Baths, Bowls and Bogs

You can have too much choice in life. We are in the throes of browsing for bathroom parts. In the showroom there is a plethora of porcelain, sparkling white and clamouring to be purchased. Whereas in the seventies the choice would have been all about colour-Pampas? Whisper Peach? Avocado? These days it is the shape you must consider. Take basins. There is a trend for bowl-shaped basins perched on top of dinky cupboards-sometimes ‘his ‘n hers’. It prompts a vision of the morning ablutions, a harassed couple; he is shaving, flicking flecks of foam with abandon as she applies her lipstick-a recipe for a squabble. No. We are opting for an old favourite here-plain, rounded basin on a white pedestal. It is also the cheapest. This is no accident.

Toilets, then. As a very young child in rural Wiltshire I’d make my way out of the house and up the garden towards the run that accommodated the hen house where there was a rustic, timber shed with a rickety door. Inside was a bench in which two holes had been made, one larger and one child-sized. It allowed a child and an adult to sit in companionable contemplation whilst performing their bodily functions. A thick wad of cut newspaper hung suspended on a string from a nail in the wall. This, together with a tin bath in front of the fire in the kitchen is what constituted our bathroom facilities. At night there was an ornate chamber pot tucked discreetly under my bed to avoid hazardous, dark forays down the garden. I wonder what the constructor of the garden privy would think if they were to wander around a bathroom showroom today.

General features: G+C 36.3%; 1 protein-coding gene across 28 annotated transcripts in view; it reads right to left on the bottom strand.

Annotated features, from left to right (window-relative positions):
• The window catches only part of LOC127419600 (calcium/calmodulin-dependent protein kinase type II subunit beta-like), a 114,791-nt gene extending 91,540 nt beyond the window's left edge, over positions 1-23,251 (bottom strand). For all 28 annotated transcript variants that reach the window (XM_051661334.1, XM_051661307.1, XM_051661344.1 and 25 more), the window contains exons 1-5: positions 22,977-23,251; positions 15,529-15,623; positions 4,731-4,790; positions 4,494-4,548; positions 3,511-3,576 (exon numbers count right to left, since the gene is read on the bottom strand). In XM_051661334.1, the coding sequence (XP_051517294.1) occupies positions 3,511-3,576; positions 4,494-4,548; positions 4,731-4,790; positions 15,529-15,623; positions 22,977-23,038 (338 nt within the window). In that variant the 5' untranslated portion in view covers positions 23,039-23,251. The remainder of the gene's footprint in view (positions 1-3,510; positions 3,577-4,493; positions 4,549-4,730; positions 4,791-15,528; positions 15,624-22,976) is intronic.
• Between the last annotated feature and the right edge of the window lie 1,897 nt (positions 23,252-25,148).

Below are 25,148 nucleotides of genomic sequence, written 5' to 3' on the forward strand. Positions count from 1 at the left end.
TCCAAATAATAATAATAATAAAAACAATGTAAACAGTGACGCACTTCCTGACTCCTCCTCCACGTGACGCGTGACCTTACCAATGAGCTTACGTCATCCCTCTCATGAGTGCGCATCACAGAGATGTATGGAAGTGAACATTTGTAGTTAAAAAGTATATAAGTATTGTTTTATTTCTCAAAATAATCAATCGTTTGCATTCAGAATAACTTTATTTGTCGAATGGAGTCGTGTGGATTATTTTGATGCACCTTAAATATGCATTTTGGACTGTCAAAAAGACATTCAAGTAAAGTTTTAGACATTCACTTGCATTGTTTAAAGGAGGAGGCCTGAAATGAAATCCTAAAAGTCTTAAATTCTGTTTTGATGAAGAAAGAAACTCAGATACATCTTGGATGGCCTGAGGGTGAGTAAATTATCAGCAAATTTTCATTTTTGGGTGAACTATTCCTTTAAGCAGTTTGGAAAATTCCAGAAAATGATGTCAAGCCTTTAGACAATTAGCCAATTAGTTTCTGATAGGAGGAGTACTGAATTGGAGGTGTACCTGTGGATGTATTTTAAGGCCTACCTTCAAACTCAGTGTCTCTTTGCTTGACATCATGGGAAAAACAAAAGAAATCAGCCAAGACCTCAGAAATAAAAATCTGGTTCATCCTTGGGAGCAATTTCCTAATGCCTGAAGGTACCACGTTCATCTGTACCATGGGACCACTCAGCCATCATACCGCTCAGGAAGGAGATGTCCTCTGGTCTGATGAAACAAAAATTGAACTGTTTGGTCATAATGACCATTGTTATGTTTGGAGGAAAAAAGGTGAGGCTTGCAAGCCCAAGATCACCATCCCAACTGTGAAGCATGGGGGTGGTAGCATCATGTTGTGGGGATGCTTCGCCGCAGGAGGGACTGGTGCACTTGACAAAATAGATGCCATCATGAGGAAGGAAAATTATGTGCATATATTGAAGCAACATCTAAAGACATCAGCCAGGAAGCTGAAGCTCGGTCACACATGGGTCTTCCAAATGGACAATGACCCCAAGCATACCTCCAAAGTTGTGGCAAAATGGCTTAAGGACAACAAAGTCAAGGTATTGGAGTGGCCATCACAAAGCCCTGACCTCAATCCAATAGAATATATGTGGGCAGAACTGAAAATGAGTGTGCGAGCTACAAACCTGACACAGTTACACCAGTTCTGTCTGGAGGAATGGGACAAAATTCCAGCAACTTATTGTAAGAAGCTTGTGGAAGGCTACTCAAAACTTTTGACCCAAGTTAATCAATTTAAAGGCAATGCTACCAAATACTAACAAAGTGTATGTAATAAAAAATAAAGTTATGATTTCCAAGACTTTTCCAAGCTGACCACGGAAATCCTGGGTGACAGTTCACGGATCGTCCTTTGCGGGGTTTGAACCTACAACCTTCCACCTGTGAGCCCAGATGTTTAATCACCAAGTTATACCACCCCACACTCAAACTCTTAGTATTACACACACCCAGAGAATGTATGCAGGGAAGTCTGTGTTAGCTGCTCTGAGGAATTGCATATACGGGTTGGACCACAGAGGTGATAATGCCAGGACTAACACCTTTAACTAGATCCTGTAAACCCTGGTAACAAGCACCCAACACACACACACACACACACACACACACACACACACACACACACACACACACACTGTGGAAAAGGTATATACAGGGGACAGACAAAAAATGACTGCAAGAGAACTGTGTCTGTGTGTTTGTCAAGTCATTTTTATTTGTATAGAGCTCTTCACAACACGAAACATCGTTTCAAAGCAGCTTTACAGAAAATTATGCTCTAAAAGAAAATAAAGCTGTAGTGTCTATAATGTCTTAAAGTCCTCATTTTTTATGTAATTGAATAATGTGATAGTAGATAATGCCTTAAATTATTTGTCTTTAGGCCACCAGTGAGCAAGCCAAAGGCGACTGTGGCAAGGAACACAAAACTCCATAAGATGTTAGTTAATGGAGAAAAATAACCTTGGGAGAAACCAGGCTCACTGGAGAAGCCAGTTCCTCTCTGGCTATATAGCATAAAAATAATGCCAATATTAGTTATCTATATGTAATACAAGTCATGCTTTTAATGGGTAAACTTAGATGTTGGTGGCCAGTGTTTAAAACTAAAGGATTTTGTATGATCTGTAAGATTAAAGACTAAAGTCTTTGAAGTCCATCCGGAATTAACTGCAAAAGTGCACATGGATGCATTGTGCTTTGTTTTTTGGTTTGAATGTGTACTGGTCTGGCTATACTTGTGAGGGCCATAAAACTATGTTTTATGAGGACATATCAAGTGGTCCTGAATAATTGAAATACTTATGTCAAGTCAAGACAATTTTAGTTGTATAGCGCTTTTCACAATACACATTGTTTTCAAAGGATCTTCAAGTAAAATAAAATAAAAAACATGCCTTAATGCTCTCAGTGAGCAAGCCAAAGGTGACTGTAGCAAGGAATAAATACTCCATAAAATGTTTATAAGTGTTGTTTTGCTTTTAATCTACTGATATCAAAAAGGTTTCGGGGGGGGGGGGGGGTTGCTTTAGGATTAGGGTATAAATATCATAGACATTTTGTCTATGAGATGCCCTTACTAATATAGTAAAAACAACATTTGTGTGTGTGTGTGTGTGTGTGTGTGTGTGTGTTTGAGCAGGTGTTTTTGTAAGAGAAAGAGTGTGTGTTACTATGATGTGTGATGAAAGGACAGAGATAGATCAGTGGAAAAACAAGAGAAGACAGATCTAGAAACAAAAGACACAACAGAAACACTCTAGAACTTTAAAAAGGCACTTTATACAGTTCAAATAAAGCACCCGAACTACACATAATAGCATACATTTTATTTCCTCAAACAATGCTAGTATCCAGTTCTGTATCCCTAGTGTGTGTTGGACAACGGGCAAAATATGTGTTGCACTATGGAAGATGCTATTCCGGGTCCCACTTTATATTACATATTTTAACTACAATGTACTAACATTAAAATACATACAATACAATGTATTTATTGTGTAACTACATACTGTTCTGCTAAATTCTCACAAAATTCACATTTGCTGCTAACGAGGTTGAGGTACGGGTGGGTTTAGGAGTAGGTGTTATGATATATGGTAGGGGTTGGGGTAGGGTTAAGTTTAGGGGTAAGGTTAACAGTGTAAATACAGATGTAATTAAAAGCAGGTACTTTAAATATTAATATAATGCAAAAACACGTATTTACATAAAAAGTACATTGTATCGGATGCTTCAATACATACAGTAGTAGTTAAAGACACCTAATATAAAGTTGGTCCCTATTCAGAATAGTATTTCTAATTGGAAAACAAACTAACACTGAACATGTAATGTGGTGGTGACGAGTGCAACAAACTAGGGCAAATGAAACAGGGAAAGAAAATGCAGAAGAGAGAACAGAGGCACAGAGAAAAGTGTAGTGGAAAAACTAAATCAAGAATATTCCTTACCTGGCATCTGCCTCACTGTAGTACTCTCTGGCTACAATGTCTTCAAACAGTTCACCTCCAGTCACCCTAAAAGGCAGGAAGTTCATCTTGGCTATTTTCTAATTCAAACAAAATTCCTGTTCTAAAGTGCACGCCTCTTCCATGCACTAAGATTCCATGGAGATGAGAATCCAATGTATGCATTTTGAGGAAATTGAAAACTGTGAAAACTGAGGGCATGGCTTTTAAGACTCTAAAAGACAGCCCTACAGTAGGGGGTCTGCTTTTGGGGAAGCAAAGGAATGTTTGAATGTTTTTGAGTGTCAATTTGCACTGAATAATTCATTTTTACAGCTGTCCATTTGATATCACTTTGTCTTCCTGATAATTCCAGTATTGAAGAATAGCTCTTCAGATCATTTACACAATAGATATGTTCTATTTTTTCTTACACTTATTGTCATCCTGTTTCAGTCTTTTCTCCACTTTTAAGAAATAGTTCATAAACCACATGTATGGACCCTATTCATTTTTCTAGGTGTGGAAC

Now most of us in the developed world at least, are lucky enough not to have to walk outside to an old shed with a wooden seat to do the necessary. Not so in many countries where an outside privy would be considered and un-dreamt of luxury; the only option being an open field. Years of camping holidays taught me that there are worse things than having to nip behind a bush  to relieve oneself although most camp sites now have glorious, tiled, heated blocks-often with piped [no pun meant] music to boot. One flower-adorned, Swiss chalet style building in Germany’s Black Forest sports a dog shower that would put most people’s bathrooms to shame and the children’s bathing option is a masterpiece of tiled, underwater cavern complete with mermaids and sea creatures.

Back in the showroom we ponder wall-mounted, square-ish, close-coupled or bog [no pun] standard? We select the standard. It is the cheapest. This is no accident. On to the taps, where an array of designs awaits, including the standard. Toilet seats? It’s tricky. The seat shape must match the toilet shape. The French avoid this problem by having no seats. You can’t complain, since many of their toilets are still the ‘squatty’ kind-that is- square porcelain trays with central holes and places for your feet. I think I’ll be a man next time…

 

 

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The Measure. How tourist friendly is your country?